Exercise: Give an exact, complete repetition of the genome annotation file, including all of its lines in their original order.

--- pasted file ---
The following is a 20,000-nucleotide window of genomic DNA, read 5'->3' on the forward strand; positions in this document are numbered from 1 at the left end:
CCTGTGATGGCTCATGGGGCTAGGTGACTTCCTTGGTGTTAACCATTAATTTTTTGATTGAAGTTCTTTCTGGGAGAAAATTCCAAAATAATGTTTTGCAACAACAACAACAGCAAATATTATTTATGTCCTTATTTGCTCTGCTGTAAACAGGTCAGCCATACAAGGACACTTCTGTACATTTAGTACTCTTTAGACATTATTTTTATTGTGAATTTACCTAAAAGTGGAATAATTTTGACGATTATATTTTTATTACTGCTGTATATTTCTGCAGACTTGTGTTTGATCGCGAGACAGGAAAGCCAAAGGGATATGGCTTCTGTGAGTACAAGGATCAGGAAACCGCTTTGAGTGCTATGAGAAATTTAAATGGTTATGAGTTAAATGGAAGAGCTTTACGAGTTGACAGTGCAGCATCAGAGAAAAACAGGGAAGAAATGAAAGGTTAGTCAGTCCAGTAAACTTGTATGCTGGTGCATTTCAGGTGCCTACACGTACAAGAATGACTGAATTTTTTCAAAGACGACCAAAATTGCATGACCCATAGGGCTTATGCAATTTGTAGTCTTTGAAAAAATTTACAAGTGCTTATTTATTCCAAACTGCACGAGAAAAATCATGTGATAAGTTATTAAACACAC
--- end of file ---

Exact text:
The following is a 20,000-nucleotide window of genomic DNA, read 5'->3' on the forward strand; positions in this document are numbered from 1 at the left end:
CCTGTGATGGCTCATGGGGCTAGGTGACTTCCTTGGTGTTAACCATTAATTTTTTGATTGAAGTTCTTTCTGGGAGAAAATTCCAAAATAATGTTTTGCAACAACAACAACAGCAAATATTATTTATGTCCTTATTTGCTCTGCTGTAAACAGGTCAGCCATACAAGGACACTTCTGTACATTTAGTACTCTTTAGACATTATTTTTATTGTGAATTTACCTAAAAGTGGAATAATTTTGACGATTATATTTTTATTACTGCTGTATATTTCTGCAGACTTGTGTTTGATCGCGAGACAGGAAAGCCAAAGGGATATGGCTTCTGTGAGTACAAGGATCAGGAAACCGCTTTGAGTGCTATGAGAAATTTAAATGGTTATGAGTTAAATGGAAGAGCTTTACGAGTTGACAGTGCAGCATCAGAGAAAAACAGGGAAGAAATGAAAGGTTAGTCAGTCCAGTAAACTTGTATGCTGGTGCATTTCAGGTGCCTACACGTACAAGAATGACTGAATTTTTTCAAAGACGACCAAAATTGCATGACCCATAGGGCTTATGCAATTTGTAGTCTTTGAAAAAATTTACAAGTGCTTATTTATTCCAAACTGCACGAGAAAAATCATGTGATAAGTTATTAAACACAC